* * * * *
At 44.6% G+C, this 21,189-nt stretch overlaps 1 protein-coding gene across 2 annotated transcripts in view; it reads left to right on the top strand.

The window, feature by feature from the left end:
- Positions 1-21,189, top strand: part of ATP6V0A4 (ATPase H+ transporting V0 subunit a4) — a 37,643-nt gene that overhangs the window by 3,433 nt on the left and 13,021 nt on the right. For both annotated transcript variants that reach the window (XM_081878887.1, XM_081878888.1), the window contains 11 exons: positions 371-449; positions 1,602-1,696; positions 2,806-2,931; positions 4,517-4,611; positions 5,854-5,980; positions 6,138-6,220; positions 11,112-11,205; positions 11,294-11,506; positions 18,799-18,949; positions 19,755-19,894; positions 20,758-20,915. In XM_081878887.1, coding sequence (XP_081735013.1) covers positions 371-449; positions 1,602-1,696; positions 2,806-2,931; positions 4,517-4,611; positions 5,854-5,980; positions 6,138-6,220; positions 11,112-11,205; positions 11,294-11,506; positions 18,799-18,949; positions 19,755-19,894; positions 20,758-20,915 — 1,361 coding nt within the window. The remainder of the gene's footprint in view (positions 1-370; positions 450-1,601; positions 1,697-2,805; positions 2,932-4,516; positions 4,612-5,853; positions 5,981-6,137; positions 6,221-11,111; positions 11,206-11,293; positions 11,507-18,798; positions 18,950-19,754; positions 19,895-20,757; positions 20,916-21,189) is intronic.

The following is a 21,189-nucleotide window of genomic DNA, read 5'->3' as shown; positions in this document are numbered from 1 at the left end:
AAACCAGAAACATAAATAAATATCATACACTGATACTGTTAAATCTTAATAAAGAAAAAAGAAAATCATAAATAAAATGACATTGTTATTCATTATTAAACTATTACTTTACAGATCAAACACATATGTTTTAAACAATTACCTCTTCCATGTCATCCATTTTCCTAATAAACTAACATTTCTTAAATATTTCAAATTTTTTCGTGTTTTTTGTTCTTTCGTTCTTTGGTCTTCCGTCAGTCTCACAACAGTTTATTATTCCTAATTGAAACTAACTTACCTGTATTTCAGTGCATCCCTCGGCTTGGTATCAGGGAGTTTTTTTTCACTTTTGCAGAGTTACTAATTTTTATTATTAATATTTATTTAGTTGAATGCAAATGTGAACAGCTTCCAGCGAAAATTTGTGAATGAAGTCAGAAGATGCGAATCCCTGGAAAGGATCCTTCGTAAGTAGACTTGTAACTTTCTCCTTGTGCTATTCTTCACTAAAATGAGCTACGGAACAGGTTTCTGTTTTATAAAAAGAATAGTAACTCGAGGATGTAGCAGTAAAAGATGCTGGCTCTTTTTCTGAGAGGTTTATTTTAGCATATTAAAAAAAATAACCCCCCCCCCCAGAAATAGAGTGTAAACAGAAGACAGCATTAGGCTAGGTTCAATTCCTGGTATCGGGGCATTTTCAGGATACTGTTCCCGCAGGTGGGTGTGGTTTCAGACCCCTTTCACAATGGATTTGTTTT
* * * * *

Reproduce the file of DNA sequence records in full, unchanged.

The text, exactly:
At 44.6% G+C, this 21,189-nt stretch overlaps 1 protein-coding gene across 2 annotated transcripts in view; it reads left to right on the top strand.

The window, feature by feature from the left end:
- Positions 1-21,189, top strand: part of ATP6V0A4 (ATPase H+ transporting V0 subunit a4) — a 37,643-nt gene that overhangs the window by 3,433 nt on the left and 13,021 nt on the right. For both annotated transcript variants that reach the window (XM_081878887.1, XM_081878888.1), the window contains 11 exons: positions 371-449; positions 1,602-1,696; positions 2,806-2,931; positions 4,517-4,611; positions 5,854-5,980; positions 6,138-6,220; positions 11,112-11,205; positions 11,294-11,506; positions 18,799-18,949; positions 19,755-19,894; positions 20,758-20,915. In XM_081878887.1, coding sequence (XP_081735013.1) covers positions 371-449; positions 1,602-1,696; positions 2,806-2,931; positions 4,517-4,611; positions 5,854-5,980; positions 6,138-6,220; positions 11,112-11,205; positions 11,294-11,506; positions 18,799-18,949; positions 19,755-19,894; positions 20,758-20,915 — 1,361 coding nt within the window. The remainder of the gene's footprint in view (positions 1-370; positions 450-1,601; positions 1,697-2,805; positions 2,932-4,516; positions 4,612-5,853; positions 5,981-6,137; positions 6,221-11,111; positions 11,206-11,293; positions 11,507-18,798; positions 18,950-19,754; positions 19,895-20,757; positions 20,916-21,189) is intronic.

The following is a 21,189-nucleotide window of genomic DNA, read 5'->3' as shown; positions in this document are numbered from 1 at the left end:
AAACCAGAAACATAAATAAATATCATACACTGATACTGTTAAATCTTAATAAAGAAAAAAGAAAATCATAAATAAAATGACATTGTTATTCATTATTAAACTATTACTTTACAGATCAAACACATATGTTTTAAACAATTACCTCTTCCATGTCATCCATTTTCCTAATAAACTAACATTTCTTAAATATTTCAAATTTTTTCGTGTTTTTTGTTCTTTCGTTCTTTGGTCTTCCGTCAGTCTCACAACAGTTTATTATTCCTAATTGAAACTAACTTACCTGTATTTCAGTGCATCCCTCGGCTTGGTATCAGGGAGTTTTTTTTCACTTTTGCAGAGTTACTAATTTTTATTATTAATATTTATTTAGTTGAATGCAAATGTGAACAGCTTCCAGCGAAAATTTGTGAATGAAGTCAGAAGATGCGAATCCCTGGAAAGGATCCTTCGTAAGTAGACTTGTAACTTTCTCCTTGTGCTATTCTTCACTAAAATGAGCTACGGAACAGGTTTCTGTTTTATAAAAAGAATAGTAACTCGAGGATGTAGCAGTAAAAGATGCTGGCTCTTTTTCTGAGAGGTTTATTTTAGCATATTAAAAAAAATAACCCCCCCCCCCAGAAATAGAGTGTAAACAGAAGACAGCATTAGGCTAGGTTCAATTCCTGGTATCGGGGCATTTTCAGGATACTGTTCCCGCAGGTGGGTGTGGTTTCAGACCCCTTTCACAATGGATTTGTTTT